Angie couldn’t understand why she felt worse after the hysterectomy than she did before. At first, she assumed she was still recovering and just needed to give it a bit more time. But even seven months later she was still struggling to get out of bed. It seemed as if every part of her life…
After years of warnings from doctors, public health campaigns, and loved ones, women know to be on their guard when it comes to osteoporosis. Too many of us have seen the toll that osteoporosis can cause up close, and chances are that you’re motivated to do everything you can to age gracefully and stay healthy. But many women underestimate the impact of menopause on their risk of developing osteoporosis.
Dyspareunia is a big, intimidating word for something most women dread: experiencing pain during sex. Especially for women who have recently undergone a partial or total hysterectomy, painful sex can be scary and even heartbreaking. Not only is it frustrating, it also causes some women to feel embarrassed or ashamed of their bodies and prevents them from participating in fulfilling sexual relationships. These reactions can make it difficult for women to discuss their symptoms with the doctors who may be able to help relieve their pain.
Watching women go through menopause, you understand immediately why hot flashes are such a big deal. The rush of heat, flushing and blotchy skin, and perspiration can be distressing and embarrassing at the best of times—and when these moments occur at night, they may be even worse. Menopausal women often deal with the rapid heartbeat and uncomfortable flushing multiple times per day (or per hour) and can experience chronic insomnia as a result. Depending on the woman, this perfect storm of discomfort can last anywhere from five to ten years or more. Combine hot flashes with the mood swings, vaginal discomfort, and other widely varied symptoms of menopause, and it’s no wonder women are seeking relief.
Billie struggled with painful periods throughout her adult years. She felt at the mercy of her monthly cycles, which were irregular, heavy, and came with crippling cramps. At age 23 her doctor finally put a name on her discomfort: endometriosis. But even with an accurate diagnosis, she struggled for years to find the right treatment. Relief only came after her second pregnancy when doctors urged her toward surgery to finally address her painful symptoms; thanks to a radical hysterectomy, Billie’s life changed forever. But while the hysterectomy brought welcome relief from her pain, it also introduced new complications.
What Are the Symptoms of Perimenopause? Understanding Your Experiences and the Possibilities of Treatment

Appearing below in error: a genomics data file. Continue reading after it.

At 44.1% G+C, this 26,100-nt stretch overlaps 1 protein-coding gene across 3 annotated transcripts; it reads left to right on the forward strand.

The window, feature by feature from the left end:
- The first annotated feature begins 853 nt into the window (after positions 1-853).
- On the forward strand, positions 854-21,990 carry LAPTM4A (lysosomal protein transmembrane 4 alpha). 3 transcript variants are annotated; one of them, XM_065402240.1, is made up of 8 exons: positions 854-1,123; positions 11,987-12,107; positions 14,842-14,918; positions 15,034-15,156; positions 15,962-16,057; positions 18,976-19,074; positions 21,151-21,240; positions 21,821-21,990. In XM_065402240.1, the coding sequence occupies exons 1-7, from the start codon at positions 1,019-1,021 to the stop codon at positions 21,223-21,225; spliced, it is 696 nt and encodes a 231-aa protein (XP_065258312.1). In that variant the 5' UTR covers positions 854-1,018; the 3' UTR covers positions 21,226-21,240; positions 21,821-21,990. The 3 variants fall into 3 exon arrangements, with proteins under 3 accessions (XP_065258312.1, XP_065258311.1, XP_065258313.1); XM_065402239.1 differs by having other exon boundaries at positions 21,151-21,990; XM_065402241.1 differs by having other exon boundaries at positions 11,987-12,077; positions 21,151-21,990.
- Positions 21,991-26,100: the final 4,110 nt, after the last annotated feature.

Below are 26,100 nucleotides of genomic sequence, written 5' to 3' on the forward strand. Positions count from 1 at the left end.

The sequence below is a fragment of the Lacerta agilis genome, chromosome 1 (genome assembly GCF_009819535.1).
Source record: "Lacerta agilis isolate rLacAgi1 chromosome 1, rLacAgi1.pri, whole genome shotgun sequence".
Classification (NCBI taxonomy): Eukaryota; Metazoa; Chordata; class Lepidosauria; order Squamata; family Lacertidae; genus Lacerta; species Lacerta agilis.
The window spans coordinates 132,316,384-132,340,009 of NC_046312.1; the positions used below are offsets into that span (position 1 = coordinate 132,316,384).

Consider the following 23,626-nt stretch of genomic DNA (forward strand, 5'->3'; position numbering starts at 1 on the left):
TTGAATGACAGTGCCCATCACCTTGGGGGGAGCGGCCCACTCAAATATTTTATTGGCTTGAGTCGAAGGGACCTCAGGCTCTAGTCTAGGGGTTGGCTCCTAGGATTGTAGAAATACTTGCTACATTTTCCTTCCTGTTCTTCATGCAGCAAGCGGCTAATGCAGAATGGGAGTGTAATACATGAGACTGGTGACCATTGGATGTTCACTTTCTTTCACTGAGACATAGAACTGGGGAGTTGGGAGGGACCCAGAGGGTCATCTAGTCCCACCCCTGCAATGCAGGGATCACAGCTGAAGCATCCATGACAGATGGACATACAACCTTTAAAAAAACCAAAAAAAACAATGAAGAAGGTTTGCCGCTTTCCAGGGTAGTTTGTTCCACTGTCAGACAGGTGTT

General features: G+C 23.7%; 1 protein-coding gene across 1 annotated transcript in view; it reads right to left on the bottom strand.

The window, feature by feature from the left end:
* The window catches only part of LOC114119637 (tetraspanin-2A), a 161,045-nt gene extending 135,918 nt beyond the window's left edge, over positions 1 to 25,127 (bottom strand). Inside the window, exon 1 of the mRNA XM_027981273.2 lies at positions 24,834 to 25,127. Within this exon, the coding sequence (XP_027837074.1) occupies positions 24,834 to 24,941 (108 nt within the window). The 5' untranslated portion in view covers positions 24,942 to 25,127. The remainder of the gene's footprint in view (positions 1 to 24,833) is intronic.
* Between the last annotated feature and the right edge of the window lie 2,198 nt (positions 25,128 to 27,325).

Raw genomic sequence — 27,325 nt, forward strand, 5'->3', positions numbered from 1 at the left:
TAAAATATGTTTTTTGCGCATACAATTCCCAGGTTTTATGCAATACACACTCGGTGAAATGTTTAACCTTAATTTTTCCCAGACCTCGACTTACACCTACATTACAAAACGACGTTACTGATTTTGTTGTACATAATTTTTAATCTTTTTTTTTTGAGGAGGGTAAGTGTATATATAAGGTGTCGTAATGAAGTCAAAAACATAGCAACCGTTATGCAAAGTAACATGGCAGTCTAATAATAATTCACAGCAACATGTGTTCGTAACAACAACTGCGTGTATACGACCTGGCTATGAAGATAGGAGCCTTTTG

As we age, we’re often left trying to understand what is going on when our bodies start to undergo natural transitions, and the transition to menopause is often one of the most puzzling. Women often understand what to expect from menopause itself, but many aren’t as informed regarding the changes that they undergo in the years leading up to it, also known as perimenopause.
Menopause is a natural phenomenon that women experience as they age. But that doesn’t mean it’s easy. As your ovaries cease estrogen production, you’ve likely experienced some of your most significant bodily changes since puberty. Hot flashes, weight gain, insomnia, and depression are just the tip of the iceberg for women in the beginning of menopause, and some women deal with these symptoms for years afterward.
With the advent of menopause, women may experience a host of symptoms that can have a profound impact on both physical and emotional well-being. To address these symptoms, a growing number of women are turning to bioidentical hormone replacement therapy (BHRT) in order to replenish hormone levels and ease discomfort. While estrogen is often the centerpiece of these hormonal therapies, progesterone can also have a significant impact on functionality and quality of life.
If you’ve stepped on a scale recently and been unpleasantly surprised by the numbers, you may be searching for a reason behind your unintentional weight gain. If you’ve recently started taking hormone replacement therapy (HRT) for menopause, you might suspect your new hormone regimen is the culprit. Or is it menopause itself?
Do you feel that your body may be entering menopause?
Menopause is an entirely normal stage that affects all women as they age. It’s defined as the changes a woman goes through either just before or after she stops menstruating. Generally speaking, women usually begin to experience menopausal symptoms between the ages of 45 and 50.